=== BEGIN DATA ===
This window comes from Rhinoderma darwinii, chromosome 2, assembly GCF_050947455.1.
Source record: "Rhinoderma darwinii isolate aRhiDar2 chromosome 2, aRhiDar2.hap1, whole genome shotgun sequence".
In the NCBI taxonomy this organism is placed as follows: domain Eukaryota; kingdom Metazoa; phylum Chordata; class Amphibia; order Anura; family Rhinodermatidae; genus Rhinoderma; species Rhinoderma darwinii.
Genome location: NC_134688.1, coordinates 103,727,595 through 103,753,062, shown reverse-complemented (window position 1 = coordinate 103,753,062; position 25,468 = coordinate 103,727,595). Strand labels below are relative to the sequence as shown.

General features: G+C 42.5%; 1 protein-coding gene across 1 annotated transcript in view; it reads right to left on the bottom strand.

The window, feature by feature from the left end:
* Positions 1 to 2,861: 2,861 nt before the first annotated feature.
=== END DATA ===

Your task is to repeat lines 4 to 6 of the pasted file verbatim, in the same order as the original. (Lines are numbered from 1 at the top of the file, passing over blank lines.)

Genome location: NC_134688.1, coordinates 103,727,595 through 103,753,062, shown reverse-complemented (window position 1 = coordinate 103,753,062; position 25,468 = coordinate 103,727,595). Strand labels below are relative to the sequence as shown.

General features: G+C 42.5%; 1 protein-coding gene across 1 annotated transcript in view; it reads right to left on the bottom strand.

The window, feature by feature from the left end: